Objectives. Individual differences may exist in the psychological distress that women with breast cancer experience as a result of disease-related changes in both their own needs and the needs of their social environment. In the current study, we investigated whether the negative impact of one's personal needs versus the needs of others depends on the self-regulatory focus of women with breast cancer, that is, the extent to which they are motivated by promotion or prevention goals.
Design and methods. In an on-line survey among 113 women with breast cancer, participants were primed on either their personal needs or the needs of others. Subsequently, women's perception of having been distressed in the past week was measured with the CES-D.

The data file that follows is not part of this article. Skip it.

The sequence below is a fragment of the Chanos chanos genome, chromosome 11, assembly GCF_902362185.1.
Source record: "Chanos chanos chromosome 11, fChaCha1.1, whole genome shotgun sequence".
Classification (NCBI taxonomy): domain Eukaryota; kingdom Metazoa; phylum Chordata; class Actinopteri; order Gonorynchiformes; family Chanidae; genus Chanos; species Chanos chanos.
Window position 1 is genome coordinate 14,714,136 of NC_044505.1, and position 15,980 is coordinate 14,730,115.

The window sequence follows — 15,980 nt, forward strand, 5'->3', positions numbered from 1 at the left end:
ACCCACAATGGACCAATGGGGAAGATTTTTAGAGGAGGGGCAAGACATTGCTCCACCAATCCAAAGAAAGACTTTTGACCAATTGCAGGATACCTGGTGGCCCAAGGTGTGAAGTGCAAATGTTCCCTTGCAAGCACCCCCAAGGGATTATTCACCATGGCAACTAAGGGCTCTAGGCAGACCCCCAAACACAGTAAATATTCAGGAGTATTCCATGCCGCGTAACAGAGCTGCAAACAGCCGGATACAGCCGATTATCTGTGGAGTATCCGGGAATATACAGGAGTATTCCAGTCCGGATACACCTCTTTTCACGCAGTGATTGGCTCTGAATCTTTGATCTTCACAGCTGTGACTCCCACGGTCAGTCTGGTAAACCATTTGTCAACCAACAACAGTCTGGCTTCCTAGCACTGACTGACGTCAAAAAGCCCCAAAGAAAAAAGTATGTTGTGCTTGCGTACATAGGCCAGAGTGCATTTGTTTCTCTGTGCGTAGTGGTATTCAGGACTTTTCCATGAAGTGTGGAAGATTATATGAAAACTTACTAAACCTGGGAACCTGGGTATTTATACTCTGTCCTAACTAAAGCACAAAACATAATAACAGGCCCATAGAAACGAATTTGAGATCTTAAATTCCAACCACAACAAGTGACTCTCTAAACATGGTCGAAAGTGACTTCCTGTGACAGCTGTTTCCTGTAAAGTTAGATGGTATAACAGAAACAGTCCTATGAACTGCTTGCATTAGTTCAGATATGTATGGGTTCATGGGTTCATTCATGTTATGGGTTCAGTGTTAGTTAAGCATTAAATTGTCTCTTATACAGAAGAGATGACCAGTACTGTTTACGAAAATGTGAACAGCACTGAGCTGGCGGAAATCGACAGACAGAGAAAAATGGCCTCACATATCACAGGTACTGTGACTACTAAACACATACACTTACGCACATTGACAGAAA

Results. As expected, promotion focus was found to moderate the effect of this experimental manipulation: after concentrating on their own needs, women with breast cancer with a strong promotion focus perceived themselves as having been less distressed in the past week than those with a weak promotion focus, whereas promotion focus was not related to distress when women concentrated on the needs of others. Prevention focus, on the other hand, did not moderate the relationship between the experimental conditions and perceived distress, but it proved to be a strong predictor of perceived distress, independent of whether patients were focusing on their own needs or the needs of others.
Conclusion. By identifying the role of a promotion focus in the relationship between patients' personal needs and their perception of distress, the current study highlights the importance of individual differences in the experience of breast cancer.
- PSYCHOSOCIAL NEEDS